“We saw that down payments at that level were inadequate to withstand even a minor storm in the housing market,” he said. “It lets borrowers have very little skin in the game, and it becomes easy for those borrowers to walk away.”

Selma Hepp, senior economist at the California Assn. of Realtors, said lenders will welcome clarification of the rules over repurchase demands.

But in a market in which many buyers struggle to afford a house even if they can get a mortgage, she wasn’t sure the changes would have much effect on sales.

“We’re still unclear if we’re having a demand issue or a supply issue here,” said Hepp, whose group recently said it expects home sales to fall in California this year. “It may not have an immediate effect. But in the long term, I think it’s very positive news.”

Watt’s agency has recovered billions of dollars from banks that misrepresented borrowers’ finances and home values when they sold loans during the housing boom. The settlements have helped stabilize Fannie and Freddie, which were taken over by the government in 2008, and led many bankers to clamp down on new loans.

Fannie and Freddie buy bundles of home loans from lenders and sell securities backed by the mortgages, guaranteeing payment to investors if the borrowers default.

scott.reckard@latimes.com

john.glionna@latimes.com

tim.logan@latimes.com

Reckard and Logan reported from Los Angeles; Glionna from Las Vegas

Petroamerica Oil: Welcome To The Cheapest Oil Producer Worldwide (Part 1)

By Nathan’s Bulletin in Seeking Alpha

Summary

  • Petroamerica was a fantastic buying opportunity at C$0.39 in August 2014.
  • The stock trades less than 1 times its 2014 EBITDA at the current price of C$0.25.
  • An once-in-a-lifetime buying opportunity is an understatement, and I do pound the table on the value this stock currently represents.

Introduction

Petroamerica Oil (OTCPK:PTAXF) was an exploration company a few years ago that managed to become a well-established oil producer in Colombia. Petroamerica is the definition of a cash cow with a rock solid balance sheet and working capital surplus of US$74 million (see Q2 2014 report) that can withstand any short-term and mid-term volatility of the oil price, as mentioned in my “Top Idea” article in late August 2014.

Aside the consistent production growth on a YOY basis, the company also managed to diversify its asset base while increasing significantly its RLI (reserves life index) pro forma the recent transformative acquisition of Suroco Energy. But this deal coincided with the overall correction of the energy sector and the market did not pay attention to it. So Petroamerica remained a grossly undervalued company at C$0.39 per share in late August 2014.

But Albert Einstein has said: “Two things are infinite: the universe and human stupidity. But I’m not sure about the former”. Einstein could not describe better the reason why Petroamerica has dropped over the last weeks, despite the fact it was already a fantastic buying opportunity at C$0.39. The stock was beaten out primarily by the herd mentality, and the fools abandoned the ship, creating an once-in-a-lifetime buying opportunity.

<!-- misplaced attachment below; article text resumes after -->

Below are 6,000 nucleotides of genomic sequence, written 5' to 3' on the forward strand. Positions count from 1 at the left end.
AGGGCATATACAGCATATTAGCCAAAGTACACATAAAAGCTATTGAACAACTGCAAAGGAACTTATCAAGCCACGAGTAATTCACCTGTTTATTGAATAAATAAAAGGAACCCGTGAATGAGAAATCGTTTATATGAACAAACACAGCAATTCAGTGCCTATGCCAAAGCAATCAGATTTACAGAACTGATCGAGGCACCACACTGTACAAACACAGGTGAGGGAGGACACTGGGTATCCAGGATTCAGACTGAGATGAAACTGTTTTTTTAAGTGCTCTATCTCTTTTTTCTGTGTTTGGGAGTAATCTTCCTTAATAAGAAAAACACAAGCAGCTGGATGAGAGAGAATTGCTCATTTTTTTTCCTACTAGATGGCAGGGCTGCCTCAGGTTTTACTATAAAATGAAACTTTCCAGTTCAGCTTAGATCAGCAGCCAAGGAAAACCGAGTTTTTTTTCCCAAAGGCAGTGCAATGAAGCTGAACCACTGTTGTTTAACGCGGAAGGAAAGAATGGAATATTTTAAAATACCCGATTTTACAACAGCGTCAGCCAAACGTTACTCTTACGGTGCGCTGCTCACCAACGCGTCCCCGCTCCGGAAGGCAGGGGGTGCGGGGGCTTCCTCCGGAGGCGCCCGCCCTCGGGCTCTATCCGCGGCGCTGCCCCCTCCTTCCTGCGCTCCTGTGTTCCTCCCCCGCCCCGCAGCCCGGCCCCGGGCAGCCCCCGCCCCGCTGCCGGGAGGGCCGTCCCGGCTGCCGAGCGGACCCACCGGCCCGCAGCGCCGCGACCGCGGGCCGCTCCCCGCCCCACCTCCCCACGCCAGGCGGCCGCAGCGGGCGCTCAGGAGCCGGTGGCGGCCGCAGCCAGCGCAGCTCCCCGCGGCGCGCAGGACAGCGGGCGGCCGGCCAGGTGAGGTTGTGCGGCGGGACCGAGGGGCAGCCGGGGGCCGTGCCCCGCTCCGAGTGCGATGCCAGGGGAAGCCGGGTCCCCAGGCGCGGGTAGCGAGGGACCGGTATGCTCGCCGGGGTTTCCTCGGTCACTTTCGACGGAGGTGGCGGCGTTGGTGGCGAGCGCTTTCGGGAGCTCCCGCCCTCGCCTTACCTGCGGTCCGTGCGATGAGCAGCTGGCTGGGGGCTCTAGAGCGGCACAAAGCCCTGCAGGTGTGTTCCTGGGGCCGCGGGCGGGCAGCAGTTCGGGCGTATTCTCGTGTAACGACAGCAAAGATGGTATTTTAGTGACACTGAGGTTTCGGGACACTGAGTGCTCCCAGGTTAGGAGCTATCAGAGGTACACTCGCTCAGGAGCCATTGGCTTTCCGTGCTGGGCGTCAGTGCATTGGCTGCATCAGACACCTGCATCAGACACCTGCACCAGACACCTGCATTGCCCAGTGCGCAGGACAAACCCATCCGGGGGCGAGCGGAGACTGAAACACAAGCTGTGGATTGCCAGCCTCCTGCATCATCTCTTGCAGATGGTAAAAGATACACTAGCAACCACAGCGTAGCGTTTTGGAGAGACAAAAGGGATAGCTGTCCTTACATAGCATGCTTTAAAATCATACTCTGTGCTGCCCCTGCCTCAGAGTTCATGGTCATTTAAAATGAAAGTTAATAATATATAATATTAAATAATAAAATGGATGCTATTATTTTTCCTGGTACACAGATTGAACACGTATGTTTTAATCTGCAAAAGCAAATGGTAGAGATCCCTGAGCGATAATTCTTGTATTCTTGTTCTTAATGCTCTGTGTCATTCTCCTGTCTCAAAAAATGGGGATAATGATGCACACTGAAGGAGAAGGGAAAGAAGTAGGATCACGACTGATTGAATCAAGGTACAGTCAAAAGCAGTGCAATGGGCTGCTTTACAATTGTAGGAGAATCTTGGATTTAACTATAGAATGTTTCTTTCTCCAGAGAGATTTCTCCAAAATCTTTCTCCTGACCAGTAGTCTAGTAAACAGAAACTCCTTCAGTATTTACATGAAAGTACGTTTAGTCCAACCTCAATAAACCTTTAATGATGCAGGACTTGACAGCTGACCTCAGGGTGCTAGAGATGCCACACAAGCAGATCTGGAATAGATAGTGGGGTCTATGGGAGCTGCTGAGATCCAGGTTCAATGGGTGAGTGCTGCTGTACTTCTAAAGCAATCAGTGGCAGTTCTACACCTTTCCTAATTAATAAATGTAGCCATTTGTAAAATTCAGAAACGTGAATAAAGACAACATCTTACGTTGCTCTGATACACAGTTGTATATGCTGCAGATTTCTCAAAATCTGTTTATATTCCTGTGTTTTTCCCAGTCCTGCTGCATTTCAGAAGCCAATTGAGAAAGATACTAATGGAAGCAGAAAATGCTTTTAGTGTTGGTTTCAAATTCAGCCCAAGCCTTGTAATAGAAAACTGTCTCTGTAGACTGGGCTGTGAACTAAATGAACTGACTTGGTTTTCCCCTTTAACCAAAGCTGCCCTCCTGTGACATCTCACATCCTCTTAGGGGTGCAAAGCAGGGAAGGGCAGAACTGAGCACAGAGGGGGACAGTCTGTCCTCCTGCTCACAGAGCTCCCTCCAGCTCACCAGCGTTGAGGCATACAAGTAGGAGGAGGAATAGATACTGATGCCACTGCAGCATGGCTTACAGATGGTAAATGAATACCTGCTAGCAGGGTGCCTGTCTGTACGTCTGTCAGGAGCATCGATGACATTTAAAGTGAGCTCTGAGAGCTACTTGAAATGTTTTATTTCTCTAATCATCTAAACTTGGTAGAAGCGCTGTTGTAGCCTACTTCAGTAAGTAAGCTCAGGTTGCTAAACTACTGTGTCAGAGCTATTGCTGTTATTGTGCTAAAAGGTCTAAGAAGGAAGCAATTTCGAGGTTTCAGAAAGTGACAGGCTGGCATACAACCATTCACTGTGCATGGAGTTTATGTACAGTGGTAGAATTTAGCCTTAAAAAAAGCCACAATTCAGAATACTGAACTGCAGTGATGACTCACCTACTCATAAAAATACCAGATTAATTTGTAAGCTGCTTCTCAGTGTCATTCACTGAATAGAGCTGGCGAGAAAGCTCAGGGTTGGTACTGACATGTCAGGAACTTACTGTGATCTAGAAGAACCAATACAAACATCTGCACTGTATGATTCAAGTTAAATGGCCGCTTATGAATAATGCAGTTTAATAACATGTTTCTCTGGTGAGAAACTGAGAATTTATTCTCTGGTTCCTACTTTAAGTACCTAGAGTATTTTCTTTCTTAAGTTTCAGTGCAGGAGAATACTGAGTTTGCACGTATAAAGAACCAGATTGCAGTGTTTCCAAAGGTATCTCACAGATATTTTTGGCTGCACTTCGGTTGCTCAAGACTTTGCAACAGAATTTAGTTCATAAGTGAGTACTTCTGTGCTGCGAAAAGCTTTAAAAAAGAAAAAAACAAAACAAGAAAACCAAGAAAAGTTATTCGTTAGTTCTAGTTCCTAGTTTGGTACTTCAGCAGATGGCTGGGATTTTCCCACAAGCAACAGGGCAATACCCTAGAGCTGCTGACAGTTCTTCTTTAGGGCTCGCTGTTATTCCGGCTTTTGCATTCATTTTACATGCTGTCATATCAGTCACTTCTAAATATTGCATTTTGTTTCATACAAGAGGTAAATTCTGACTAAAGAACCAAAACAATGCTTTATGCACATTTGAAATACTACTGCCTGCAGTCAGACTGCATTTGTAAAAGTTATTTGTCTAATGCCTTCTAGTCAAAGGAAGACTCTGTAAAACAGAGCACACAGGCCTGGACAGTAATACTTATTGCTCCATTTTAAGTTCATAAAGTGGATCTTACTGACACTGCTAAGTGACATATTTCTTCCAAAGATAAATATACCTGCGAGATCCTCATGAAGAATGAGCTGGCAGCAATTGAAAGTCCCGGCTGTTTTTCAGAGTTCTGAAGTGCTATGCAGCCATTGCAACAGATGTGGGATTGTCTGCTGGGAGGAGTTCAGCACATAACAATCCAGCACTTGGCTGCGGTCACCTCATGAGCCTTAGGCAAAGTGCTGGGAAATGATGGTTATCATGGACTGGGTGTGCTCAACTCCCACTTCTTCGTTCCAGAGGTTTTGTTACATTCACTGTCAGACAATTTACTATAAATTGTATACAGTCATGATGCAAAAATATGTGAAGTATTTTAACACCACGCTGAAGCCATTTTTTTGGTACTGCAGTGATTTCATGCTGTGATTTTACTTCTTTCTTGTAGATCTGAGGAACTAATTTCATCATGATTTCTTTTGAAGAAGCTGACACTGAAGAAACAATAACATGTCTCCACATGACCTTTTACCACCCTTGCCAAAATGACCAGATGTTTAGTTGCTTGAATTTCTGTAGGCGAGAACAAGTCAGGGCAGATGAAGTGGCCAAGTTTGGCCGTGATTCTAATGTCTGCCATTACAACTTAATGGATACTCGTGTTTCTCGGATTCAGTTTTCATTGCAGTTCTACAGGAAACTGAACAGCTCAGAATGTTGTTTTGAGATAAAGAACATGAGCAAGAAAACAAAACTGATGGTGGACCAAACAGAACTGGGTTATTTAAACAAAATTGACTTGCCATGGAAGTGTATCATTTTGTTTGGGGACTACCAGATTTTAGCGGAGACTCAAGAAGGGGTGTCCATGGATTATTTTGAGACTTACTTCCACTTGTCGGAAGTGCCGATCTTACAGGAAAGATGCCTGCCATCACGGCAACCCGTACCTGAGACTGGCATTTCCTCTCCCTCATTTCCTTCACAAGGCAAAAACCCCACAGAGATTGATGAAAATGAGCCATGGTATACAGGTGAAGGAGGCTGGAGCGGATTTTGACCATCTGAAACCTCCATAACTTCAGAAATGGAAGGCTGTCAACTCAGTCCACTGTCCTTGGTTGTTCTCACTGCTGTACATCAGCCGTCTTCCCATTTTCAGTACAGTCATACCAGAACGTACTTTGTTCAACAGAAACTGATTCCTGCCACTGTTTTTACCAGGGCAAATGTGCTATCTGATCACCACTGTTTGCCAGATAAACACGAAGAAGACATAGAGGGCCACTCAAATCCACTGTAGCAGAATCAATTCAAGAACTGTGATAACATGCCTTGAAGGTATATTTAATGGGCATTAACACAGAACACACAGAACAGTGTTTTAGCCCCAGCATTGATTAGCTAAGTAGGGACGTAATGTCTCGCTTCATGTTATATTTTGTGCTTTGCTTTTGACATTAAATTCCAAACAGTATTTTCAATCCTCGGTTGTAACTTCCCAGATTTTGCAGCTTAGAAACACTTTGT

And believe it or not, the phrase “once-in-a-lifetime buying opportunity” is a vast understatement, because Petroamerica trades below 1 times its 2014 EBITDA at the current price of C$0.25 per share.

As such, I decided to pound the table on the value this company currently represents. Given that I compared Petroamerica primarily to its Colombian, Peruvian, Chilean and Brazilian peers in my “Top Idea” article, this time I will compare Petroamerica to other junior oil-weighted competitors (production up to 10,000 boepd) with onshore production and properties in Argentina, Africa and Middle East.

In Part 1, the peers are from Argentina, Nigeria and Kurdistan. In Part 2, the peers will be from other countries which are equally high risk jurisdictions. All these regions carry much higher geopolitical risk than Colombia’s, while the energy companies there receive Brent pricing.

The Irrational Valuation Is Beyond Any Comprehension

As mentioned above, Argentina, Kurdistan and Nigeria carry much higher geopolitical risk than Colombia’s. And there is no question about this, given the continued headwinds all the energy companies have been facing in these three countries on a permanent basis.

The nationalization fears always linger over Argentina during the last years primarily due to YPF’s (NYSE:YPF) nationalization by the Argentinean Government. These fears coupled with a non-business friendly environment have made several big energy companies dump their Argentinean assets to the local producers and exit Argentina. For instance, both Apache (NYSE:APA) and Gran Tierra Energy (NYSEMKT:GTE) sold their Argentinean assets recently and decided to focus their resources to safer areas. The deal will allow Gran Tierra to further focus on Colombia, Peru and Brazil, Gran Tierra’s CEO Dana Coffield said.

Also, Repsol (OTCQX:REPYY) sold its remaining Argentinean assets in May 2014 and exited Argentina too.

Kurdistan has been in the center of violence in the Middle East over the last ten years, let alone now due to the existence of ISIS (Islamic State of Iraq).